Jim further suggests that the action of 'abruptly' hitting the breaks can in and of itself create a traffic hazard for those following behind.
While that may be true, in certain cases, the simple fact is that people should be driving attentively and with an appropriate distance from the vehicle immediately ahead of them, so much so, that the following vehicle should always have a clear line of sight on the vehicle immediately ahead of them and the vehicles that are ahead of the vehicle that is ahead of the vehicle he/she is following. That's not only common sense, its courteous and safe driving behavior that we should all be engaged on a routine basis.
I also disagree with the notion that the supporters of such laws are actually 'biased' troopers and truckers who obviously support this notion of enforcing laws to mandate this behavor [of giving a wide-berth].
I also can't make the connection that these laws are similar in spirit to the ones which arbitrarily double speeding fines (and other moving violations) in areas that either have posted higher speeding limits and or are active construction zones.
In the end, enforcement for gross abusers of driving etiquette or no courtesy, can serve as a deterrent to the behavior.
Why do I believe this?
I had the pleasure many years ago driving (on the wrong
side of the road) in England and on the major M4, M5, and M25 Orbital roadways. I'll never forget what happened. One day I was commuting towards Heathrow on the M4 in the center lane of a three-lane highway. The carriageway was virtually devoid of any automobiles save for one rapidly approaching BMW 7 series who was approaching me on my left (which is the slow lane, by the way) in England. I noticed from my rearview mirror, that as the BMW approached closer, he signaled once and then made a measured lane change directly behind me, waited a moment, and then signaled again for a right lane change (which was now the fast lane) and then proceeded to overtake me in the appropriate fast/passing lane.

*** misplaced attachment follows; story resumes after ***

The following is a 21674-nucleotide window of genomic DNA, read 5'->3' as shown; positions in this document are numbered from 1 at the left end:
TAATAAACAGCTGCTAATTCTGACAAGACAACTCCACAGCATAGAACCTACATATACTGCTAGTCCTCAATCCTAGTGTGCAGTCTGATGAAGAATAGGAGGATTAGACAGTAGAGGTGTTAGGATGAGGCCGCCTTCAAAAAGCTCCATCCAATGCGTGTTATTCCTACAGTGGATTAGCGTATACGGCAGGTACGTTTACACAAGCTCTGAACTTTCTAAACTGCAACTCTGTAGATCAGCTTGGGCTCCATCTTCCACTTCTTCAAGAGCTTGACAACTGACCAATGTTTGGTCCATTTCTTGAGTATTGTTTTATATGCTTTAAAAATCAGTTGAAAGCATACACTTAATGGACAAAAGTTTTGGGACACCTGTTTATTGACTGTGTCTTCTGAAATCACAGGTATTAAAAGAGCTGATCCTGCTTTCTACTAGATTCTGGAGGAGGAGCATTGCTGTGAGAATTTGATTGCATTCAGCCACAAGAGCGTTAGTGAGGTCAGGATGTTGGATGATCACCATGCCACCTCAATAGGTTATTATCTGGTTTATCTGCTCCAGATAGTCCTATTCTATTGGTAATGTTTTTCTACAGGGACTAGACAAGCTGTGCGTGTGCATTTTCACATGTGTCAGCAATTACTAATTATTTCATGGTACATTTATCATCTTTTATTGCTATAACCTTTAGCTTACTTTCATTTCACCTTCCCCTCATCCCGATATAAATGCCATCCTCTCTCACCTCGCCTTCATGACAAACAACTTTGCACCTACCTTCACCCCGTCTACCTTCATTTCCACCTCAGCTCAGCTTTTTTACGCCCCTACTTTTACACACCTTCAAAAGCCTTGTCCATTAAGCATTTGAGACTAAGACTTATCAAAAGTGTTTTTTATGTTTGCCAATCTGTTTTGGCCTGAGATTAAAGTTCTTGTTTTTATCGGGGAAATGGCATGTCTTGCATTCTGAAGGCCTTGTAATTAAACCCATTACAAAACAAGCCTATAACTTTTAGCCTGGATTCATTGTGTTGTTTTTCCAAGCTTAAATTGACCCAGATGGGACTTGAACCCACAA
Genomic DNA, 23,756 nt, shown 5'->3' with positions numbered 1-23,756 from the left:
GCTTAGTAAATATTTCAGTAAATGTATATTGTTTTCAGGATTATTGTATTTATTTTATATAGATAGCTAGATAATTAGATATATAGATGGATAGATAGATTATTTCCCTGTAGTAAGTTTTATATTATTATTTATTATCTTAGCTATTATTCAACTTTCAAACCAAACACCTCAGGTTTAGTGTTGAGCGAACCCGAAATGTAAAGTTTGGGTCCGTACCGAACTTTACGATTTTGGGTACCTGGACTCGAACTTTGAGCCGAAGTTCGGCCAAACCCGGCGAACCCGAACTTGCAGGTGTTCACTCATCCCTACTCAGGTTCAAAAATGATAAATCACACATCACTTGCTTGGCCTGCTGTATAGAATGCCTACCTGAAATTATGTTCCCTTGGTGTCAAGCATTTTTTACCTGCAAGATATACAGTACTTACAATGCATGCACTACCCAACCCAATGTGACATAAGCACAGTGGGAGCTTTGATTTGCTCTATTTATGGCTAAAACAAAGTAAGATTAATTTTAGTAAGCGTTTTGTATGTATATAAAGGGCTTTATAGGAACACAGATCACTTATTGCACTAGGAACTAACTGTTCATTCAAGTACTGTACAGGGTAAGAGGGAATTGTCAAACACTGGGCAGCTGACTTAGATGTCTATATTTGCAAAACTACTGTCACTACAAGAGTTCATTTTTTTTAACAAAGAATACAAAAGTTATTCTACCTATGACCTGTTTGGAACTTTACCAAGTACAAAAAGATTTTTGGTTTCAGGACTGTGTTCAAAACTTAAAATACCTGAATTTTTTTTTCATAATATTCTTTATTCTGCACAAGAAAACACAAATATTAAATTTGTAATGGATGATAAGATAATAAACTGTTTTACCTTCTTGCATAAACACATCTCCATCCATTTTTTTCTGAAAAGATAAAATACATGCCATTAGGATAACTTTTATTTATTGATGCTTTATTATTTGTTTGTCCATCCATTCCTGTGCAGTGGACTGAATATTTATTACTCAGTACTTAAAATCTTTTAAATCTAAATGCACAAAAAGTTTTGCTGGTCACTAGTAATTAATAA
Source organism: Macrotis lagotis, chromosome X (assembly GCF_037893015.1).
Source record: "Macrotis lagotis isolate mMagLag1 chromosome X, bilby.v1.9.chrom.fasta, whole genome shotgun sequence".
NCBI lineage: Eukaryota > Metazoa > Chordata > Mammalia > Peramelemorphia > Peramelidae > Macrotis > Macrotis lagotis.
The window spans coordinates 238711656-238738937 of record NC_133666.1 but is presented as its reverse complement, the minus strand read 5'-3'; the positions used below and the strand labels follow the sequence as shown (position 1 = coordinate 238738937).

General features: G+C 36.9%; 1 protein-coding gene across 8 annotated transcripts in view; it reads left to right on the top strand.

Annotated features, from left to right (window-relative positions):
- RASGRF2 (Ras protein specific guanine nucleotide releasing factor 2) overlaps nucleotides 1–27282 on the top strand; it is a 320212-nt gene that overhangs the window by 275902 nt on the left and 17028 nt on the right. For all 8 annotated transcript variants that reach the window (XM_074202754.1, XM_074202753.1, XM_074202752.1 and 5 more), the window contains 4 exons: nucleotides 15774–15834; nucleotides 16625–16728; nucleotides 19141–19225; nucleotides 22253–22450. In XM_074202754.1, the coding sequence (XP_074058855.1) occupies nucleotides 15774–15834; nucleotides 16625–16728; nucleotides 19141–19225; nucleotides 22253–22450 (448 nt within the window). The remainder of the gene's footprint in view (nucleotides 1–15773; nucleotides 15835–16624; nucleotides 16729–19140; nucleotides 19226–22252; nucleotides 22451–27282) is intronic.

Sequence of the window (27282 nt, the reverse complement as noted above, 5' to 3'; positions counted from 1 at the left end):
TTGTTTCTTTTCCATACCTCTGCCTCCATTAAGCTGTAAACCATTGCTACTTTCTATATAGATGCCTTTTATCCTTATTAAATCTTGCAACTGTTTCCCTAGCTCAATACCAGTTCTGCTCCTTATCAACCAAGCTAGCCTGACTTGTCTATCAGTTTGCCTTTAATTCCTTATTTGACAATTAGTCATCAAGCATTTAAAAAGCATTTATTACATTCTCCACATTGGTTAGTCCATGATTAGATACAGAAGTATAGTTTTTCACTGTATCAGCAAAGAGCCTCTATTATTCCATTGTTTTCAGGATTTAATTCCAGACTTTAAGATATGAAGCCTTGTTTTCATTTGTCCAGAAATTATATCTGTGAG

I will never forget it, because having driven in the US for such a long period of time often on three lane highways, I was used to drivers passing on either the fast or slow lanes (which technically makes it an undertaking).